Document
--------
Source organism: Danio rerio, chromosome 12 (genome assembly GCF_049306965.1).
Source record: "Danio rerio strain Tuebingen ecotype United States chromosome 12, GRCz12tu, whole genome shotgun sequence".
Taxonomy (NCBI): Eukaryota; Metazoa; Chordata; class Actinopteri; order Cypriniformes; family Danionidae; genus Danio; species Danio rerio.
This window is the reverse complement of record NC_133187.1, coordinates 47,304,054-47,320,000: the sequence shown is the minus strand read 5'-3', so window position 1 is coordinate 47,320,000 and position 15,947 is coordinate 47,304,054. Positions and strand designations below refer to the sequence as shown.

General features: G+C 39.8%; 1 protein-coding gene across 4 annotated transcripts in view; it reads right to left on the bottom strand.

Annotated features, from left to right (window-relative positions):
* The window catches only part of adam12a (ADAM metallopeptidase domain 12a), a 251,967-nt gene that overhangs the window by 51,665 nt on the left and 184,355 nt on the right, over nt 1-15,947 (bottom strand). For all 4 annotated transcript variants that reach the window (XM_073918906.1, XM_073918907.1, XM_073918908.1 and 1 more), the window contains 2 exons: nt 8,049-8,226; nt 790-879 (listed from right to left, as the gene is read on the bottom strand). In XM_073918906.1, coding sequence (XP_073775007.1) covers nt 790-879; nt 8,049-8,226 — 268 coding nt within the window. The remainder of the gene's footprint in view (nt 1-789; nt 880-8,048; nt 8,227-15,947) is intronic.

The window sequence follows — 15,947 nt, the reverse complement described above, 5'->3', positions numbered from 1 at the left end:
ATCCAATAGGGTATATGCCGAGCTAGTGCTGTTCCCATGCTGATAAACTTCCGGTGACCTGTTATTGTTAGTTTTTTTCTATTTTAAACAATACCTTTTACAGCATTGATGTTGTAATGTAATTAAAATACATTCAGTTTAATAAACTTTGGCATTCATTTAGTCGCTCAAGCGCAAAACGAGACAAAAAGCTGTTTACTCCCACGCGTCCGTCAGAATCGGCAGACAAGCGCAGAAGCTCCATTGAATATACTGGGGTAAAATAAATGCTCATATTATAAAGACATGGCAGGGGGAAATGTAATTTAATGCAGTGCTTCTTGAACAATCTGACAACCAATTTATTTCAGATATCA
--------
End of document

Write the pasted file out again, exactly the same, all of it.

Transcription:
Source organism: Danio rerio, chromosome 12 (genome assembly GCF_049306965.1).
Source record: "Danio rerio strain Tuebingen ecotype United States chromosome 12, GRCz12tu, whole genome shotgun sequence".
Taxonomy (NCBI): Eukaryota; Metazoa; Chordata; class Actinopteri; order Cypriniformes; family Danionidae; genus Danio; species Danio rerio.
This window is the reverse complement of record NC_133187.1, coordinates 47,304,054-47,320,000: the sequence shown is the minus strand read 5'-3', so window position 1 is coordinate 47,320,000 and position 15,947 is coordinate 47,304,054. Positions and strand designations below refer to the sequence as shown.

General features: G+C 39.8%; 1 protein-coding gene across 4 annotated transcripts in view; it reads right to left on the bottom strand.

Annotated features, from left to right (window-relative positions):
* The window catches only part of adam12a (ADAM metallopeptidase domain 12a), a 251,967-nt gene that overhangs the window by 51,665 nt on the left and 184,355 nt on the right, over nt 1-15,947 (bottom strand). For all 4 annotated transcript variants that reach the window (XM_073918906.1, XM_073918907.1, XM_073918908.1 and 1 more), the window contains 2 exons: nt 8,049-8,226; nt 790-879 (listed from right to left, as the gene is read on the bottom strand). In XM_073918906.1, coding sequence (XP_073775007.1) covers nt 790-879; nt 8,049-8,226 — 268 coding nt within the window. The remainder of the gene's footprint in view (nt 1-789; nt 880-8,048; nt 8,227-15,947) is intronic.

The window sequence follows — 15,947 nt, the reverse complement described above, 5'->3', positions numbered from 1 at the left end:
ATCCAATAGGGTATATGCCGAGCTAGTGCTGTTCCCATGCTGATAAACTTCCGGTGACCTGTTATTGTTAGTTTTTTTCTATTTTAAACAATACCTTTTACAGCATTGATGTTGTAATGTAATTAAAATACATTCAGTTTAATAAACTTTGGCATTCATTTAGTCGCTCAAGCGCAAAACGAGACAAAAAGCTGTTTACTCCCACGCGTCCGTCAGAATCGGCAGACAAGCGCAGAAGCTCCATTGAATATACTGGGGTAAAATAAATGCTCATATTATAAAGACATGGCAGGGGGAAATGTAATTTAATGCAGTGCTTCTTGAACAATCTGACAACCAATTTATTTCAGATATCA